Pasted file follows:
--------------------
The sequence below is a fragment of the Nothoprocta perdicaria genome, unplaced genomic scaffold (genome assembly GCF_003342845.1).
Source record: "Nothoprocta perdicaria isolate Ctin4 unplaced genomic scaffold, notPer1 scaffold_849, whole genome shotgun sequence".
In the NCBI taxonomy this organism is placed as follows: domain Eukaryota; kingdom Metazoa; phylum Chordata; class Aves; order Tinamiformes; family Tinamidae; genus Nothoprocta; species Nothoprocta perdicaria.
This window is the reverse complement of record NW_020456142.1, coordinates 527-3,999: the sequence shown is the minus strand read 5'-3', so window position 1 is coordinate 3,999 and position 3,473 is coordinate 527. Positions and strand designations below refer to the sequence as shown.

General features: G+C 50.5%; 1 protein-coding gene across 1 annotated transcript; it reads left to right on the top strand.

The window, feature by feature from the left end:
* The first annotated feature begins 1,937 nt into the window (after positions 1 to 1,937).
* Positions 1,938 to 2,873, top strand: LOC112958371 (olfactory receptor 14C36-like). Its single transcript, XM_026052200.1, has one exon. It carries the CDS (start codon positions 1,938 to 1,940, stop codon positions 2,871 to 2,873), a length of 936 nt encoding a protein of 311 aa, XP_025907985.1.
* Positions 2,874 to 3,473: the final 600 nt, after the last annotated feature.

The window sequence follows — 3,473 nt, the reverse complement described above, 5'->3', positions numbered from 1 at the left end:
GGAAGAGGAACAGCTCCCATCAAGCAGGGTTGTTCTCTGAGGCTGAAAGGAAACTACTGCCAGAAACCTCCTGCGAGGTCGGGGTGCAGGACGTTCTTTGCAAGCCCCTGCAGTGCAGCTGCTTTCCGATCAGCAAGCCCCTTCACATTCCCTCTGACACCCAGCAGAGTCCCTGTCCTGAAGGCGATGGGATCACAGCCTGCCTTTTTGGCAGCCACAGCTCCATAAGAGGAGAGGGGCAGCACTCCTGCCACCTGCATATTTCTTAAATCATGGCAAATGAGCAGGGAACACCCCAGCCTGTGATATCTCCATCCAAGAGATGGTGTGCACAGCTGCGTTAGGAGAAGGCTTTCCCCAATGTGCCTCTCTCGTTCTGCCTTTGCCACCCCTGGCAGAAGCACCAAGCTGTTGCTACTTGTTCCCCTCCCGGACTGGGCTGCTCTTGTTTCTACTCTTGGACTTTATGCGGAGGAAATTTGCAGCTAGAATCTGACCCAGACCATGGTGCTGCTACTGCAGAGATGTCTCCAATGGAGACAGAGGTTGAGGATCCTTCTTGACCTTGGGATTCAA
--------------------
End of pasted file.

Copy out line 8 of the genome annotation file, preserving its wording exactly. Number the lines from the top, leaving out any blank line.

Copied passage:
* Positions 1,938 to 2,873, top strand: LOC112958371 (olfactory receptor 14C36-like). Its single transcript, XM_026052200.1, has one exon. It carries the CDS (start codon positions 1,938 to 1,940, stop codon positions 2,871 to 2,873), a length of 936 nt encoding a protein of 311 aa, XP_025907985.1.